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Dutch Court’s take on Climate Change and Human Rights: A new direction for Canada

By Astha Joshi-

Despite years of scientists’ warning against the impact of climate change, government policies around the globe have not yet distinguished it as a serious threat. However, the Dutch Supreme Court’s decision can change compel the authorities to take charge against climate change. Climate change activists have been stressing on the deterioration of health due to climate change, resulting in seizing an individual’s right to live.

The Netherlands vs. The Urgenda

In the Netherlands vs. the Urgenda, the Dutch Supreme Court concluded that a country’s incompetent decisions on climate change could infringe human rights. It could supposedly pave a new way to take climate change seriously in other countries.

It was the first instance that a court had ordered a government to reduce greenhouse gas (GHG) emissions by a minimum of 25% by the end of 2020.

Urgenda was a colossal victory for all the climate activists who’d, for years, attempted to invoke their government to act against climate change and consider it on a serious note.

There are several pending cases related to climate change that have violated the fundamental right to life of Canadians (La Rose vs. Her Majesty the Queen is one of them). Such cases related to climate change have not brought effective outcomes in Canada in the past. The landmark case could open ways for a similar kind of matters that will be taken up in Canada.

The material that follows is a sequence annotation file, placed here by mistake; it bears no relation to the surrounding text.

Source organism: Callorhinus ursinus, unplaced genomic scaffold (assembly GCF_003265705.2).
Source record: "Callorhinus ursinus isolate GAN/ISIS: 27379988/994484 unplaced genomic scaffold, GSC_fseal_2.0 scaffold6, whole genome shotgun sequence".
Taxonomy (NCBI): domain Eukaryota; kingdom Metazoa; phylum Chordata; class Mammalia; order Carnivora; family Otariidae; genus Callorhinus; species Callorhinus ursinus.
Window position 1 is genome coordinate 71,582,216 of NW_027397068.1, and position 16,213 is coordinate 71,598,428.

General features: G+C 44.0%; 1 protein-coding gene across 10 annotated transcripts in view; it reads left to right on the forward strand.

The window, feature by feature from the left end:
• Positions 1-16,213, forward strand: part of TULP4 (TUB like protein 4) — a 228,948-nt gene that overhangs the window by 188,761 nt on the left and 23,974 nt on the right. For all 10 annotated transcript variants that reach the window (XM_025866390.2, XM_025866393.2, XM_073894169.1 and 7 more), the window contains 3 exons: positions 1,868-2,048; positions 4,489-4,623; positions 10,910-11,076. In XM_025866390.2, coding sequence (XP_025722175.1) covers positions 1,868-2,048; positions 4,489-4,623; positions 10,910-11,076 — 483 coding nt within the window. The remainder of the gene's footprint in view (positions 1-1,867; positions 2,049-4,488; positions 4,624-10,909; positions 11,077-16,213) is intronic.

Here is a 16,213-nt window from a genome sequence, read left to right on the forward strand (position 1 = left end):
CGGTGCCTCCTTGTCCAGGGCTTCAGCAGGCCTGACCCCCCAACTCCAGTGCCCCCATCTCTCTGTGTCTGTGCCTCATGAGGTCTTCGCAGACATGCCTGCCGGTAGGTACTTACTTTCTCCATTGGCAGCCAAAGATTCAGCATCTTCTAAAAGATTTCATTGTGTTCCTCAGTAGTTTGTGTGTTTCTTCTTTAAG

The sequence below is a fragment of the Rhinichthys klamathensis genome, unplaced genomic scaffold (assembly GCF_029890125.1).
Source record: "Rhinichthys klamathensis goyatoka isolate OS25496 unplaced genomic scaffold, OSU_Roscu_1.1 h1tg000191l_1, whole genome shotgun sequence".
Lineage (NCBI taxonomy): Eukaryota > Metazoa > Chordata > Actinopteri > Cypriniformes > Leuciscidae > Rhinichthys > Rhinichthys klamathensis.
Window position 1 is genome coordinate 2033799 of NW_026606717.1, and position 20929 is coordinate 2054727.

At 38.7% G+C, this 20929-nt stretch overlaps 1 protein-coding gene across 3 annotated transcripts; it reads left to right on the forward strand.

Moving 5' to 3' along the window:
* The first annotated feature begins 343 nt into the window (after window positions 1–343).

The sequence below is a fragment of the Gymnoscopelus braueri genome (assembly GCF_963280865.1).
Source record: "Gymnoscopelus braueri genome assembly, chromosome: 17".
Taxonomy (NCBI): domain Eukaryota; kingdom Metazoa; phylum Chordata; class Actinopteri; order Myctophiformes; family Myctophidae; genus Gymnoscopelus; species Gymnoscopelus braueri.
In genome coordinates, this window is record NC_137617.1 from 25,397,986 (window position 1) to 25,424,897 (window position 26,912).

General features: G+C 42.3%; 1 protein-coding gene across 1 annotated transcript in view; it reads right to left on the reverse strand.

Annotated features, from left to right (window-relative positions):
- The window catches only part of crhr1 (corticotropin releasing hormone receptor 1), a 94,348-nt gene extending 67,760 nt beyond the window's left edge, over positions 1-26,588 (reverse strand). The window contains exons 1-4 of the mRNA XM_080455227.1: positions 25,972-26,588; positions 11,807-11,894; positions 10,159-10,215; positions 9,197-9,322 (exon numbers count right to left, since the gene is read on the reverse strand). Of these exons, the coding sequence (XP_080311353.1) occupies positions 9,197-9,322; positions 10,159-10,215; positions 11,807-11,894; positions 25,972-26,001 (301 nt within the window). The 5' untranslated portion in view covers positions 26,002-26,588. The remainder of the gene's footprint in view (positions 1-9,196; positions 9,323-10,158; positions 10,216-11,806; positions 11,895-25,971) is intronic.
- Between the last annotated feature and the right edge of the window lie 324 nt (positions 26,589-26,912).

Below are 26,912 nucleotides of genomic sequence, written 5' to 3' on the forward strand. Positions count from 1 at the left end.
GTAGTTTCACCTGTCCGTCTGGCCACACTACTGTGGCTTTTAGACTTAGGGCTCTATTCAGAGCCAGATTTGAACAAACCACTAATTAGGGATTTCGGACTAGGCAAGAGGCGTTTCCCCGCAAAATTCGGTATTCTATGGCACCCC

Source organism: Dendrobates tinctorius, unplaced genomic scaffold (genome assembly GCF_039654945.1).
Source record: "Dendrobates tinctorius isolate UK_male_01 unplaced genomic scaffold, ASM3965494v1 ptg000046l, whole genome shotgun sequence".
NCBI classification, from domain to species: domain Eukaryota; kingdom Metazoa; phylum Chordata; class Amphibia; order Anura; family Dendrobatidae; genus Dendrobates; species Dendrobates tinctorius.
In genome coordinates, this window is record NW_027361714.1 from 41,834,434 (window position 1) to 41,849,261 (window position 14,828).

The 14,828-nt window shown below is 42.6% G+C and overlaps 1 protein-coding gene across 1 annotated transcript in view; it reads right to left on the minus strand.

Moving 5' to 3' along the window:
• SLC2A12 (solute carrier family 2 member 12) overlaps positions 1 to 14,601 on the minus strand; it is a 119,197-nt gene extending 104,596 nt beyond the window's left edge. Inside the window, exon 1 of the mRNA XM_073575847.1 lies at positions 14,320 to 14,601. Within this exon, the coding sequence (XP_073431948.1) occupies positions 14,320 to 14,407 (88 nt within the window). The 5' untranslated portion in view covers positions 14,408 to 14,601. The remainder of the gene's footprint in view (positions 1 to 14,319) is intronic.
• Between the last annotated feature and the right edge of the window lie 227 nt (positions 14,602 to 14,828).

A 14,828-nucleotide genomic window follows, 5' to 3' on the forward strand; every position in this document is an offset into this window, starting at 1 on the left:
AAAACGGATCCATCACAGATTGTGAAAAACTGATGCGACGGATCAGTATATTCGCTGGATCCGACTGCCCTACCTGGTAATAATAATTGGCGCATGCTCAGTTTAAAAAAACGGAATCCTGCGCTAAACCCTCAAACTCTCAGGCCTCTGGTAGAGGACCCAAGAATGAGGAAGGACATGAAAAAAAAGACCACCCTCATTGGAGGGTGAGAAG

With the court concluding climate change as a “real and immediate” threat to the right to live in the Urgenda case, the Netherlands is obliged to consider under the European Convention on Human Rights (ECHR). Similarly, Canada is bound by international treaties too.

What is La Rose vs. Canada?

Around 15 youths in Canada sought claims that the country had to implement climate change policies, which resulted in the excess GHG emissions, and has meddled with their right to life.

The youths alleged the federal government of violating Section 7 of the Charter, which talks about the protection of the rights to life, liberty, and security, and Section 15 of the Charter, which presents equality before the law.

Furthermore, they demanded the Climate Recovery Plan, which is compatible with Canada’s fair share of the global carbon budget necessary to tackle greenhouse gas emissions. The youths asked the Court to take over the jurisdiction to ensure the completion of the plan.

Later, the government filed a statement conceding that climate change has severely impacted Canada in real. But it had argued that the claims of the plaintiffs lacked public interest standing.